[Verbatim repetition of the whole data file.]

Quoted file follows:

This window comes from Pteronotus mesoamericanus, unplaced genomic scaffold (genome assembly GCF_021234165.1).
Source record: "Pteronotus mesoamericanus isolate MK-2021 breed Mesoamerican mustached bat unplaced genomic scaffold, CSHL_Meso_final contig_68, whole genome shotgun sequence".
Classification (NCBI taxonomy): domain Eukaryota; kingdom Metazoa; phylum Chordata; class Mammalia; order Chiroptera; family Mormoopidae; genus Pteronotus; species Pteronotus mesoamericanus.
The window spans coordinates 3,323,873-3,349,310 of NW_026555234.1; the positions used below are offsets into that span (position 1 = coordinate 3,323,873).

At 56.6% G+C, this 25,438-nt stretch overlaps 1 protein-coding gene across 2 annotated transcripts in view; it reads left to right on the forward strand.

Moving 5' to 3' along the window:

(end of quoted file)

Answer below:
This window comes from Pteronotus mesoamericanus, unplaced genomic scaffold (genome assembly GCF_021234165.1).
Source record: "Pteronotus mesoamericanus isolate MK-2021 breed Mesoamerican mustached bat unplaced genomic scaffold, CSHL_Meso_final contig_68, whole genome shotgun sequence".
Classification (NCBI taxonomy): domain Eukaryota; kingdom Metazoa; phylum Chordata; class Mammalia; order Chiroptera; family Mormoopidae; genus Pteronotus; species Pteronotus mesoamericanus.
The window spans coordinates 3,323,873-3,349,310 of NW_026555234.1; the positions used below are offsets into that span (position 1 = coordinate 3,323,873).

At 56.6% G+C, this 25,438-nt stretch overlaps 1 protein-coding gene across 2 annotated transcripts in view; it reads left to right on the forward strand.

Moving 5' to 3' along the window: